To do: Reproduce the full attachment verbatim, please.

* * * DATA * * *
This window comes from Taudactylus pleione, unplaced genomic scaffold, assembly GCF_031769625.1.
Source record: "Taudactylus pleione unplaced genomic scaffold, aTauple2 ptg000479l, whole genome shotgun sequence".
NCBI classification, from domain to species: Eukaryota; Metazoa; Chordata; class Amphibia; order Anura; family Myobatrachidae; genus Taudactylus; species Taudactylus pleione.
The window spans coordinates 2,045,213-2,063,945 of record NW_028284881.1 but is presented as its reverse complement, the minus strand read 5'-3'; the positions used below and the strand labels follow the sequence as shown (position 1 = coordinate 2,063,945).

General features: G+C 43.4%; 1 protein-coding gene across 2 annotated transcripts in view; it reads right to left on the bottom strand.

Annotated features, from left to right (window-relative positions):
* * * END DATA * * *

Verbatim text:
This window comes from Taudactylus pleione, unplaced genomic scaffold, assembly GCF_031769625.1.
Source record: "Taudactylus pleione unplaced genomic scaffold, aTauple2 ptg000479l, whole genome shotgun sequence".
NCBI classification, from domain to species: Eukaryota; Metazoa; Chordata; class Amphibia; order Anura; family Myobatrachidae; genus Taudactylus; species Taudactylus pleione.
The window spans coordinates 2,045,213-2,063,945 of record NW_028284881.1 but is presented as its reverse complement, the minus strand read 5'-3'; the positions used below and the strand labels follow the sequence as shown (position 1 = coordinate 2,063,945).

General features: G+C 43.4%; 1 protein-coding gene across 2 annotated transcripts in view; it reads right to left on the bottom strand.

Annotated features, from left to right (window-relative positions):